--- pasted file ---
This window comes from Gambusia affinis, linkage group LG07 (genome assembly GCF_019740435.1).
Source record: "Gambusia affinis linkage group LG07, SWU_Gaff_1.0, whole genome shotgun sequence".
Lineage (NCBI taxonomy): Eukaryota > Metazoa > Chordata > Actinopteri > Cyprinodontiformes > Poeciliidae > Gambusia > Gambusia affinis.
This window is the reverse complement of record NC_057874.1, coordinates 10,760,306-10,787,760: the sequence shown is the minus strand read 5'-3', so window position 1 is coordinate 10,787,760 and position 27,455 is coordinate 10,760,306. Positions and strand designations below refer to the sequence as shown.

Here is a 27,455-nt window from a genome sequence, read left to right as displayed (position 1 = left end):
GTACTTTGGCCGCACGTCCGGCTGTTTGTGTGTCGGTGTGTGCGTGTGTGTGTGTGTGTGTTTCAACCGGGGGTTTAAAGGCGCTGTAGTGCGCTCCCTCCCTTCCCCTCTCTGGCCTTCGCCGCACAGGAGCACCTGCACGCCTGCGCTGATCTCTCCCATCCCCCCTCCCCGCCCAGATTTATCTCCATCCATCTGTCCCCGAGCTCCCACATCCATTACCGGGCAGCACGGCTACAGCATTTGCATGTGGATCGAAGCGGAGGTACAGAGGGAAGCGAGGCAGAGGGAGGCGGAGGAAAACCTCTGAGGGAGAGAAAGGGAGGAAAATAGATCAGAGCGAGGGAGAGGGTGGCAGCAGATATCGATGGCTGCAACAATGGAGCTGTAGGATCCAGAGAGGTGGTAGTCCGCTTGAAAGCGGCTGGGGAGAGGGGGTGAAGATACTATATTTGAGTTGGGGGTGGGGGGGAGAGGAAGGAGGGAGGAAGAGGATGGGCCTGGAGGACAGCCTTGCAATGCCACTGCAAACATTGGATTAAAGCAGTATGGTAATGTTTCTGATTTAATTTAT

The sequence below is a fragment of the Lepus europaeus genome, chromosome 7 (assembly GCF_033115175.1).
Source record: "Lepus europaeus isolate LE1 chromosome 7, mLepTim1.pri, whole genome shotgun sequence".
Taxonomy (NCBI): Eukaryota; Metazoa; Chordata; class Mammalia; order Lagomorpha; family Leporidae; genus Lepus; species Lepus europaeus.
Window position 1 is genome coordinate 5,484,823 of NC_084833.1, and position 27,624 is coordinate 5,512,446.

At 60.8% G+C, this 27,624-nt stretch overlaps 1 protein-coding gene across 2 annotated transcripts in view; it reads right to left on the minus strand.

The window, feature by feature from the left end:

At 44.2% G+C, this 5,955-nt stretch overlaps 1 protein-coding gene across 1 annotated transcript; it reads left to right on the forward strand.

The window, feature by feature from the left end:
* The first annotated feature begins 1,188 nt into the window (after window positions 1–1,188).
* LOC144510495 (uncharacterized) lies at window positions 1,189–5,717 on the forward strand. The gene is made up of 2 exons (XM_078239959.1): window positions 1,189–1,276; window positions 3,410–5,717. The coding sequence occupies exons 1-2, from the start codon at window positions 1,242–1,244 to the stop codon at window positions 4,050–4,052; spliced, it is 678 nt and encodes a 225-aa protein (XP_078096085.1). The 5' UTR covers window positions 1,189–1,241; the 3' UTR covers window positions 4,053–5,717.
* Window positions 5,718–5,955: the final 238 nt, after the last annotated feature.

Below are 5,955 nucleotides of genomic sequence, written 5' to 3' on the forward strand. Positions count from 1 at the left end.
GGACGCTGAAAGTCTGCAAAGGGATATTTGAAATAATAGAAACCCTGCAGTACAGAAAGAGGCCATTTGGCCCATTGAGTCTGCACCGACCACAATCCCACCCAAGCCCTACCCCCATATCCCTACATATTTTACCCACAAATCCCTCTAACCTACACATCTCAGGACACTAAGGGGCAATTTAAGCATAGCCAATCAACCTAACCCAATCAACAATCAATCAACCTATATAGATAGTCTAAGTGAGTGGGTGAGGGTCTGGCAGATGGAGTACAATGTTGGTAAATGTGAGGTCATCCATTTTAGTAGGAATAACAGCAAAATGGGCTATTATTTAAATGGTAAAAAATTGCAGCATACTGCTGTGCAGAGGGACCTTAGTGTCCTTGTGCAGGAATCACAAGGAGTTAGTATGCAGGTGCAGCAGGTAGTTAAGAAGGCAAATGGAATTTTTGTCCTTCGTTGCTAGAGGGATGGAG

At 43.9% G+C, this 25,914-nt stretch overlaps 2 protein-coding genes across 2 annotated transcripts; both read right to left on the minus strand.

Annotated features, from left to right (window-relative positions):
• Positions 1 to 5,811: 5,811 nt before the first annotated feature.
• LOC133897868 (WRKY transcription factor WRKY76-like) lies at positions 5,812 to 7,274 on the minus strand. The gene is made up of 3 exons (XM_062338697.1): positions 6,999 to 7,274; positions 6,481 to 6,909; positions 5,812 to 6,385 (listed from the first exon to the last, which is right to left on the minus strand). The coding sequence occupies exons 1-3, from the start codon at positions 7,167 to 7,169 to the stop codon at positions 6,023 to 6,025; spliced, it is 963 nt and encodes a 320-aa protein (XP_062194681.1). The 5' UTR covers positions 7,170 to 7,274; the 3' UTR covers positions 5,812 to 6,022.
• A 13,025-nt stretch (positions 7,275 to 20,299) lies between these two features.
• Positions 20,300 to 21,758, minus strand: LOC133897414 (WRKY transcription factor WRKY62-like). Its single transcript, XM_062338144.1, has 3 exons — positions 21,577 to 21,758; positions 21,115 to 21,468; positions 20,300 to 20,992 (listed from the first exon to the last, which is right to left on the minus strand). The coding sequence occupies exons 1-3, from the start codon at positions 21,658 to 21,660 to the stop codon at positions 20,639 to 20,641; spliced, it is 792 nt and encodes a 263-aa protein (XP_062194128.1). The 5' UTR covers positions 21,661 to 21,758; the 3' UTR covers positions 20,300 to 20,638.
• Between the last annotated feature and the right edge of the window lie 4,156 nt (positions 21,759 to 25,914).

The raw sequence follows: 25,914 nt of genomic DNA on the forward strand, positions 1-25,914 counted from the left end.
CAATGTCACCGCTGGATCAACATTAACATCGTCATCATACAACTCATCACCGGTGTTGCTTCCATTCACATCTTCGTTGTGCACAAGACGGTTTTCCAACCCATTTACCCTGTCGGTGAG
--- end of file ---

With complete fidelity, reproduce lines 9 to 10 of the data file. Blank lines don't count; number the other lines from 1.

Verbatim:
Taxonomy (NCBI): Eukaryota; Metazoa; Chordata; class Mammalia; order Lagomorpha; family Leporidae; genus Lepus; species Lepus europaeus.
Window position 1 is genome coordinate 5,484,823 of NC_084833.1, and position 27,624 is coordinate 5,512,446.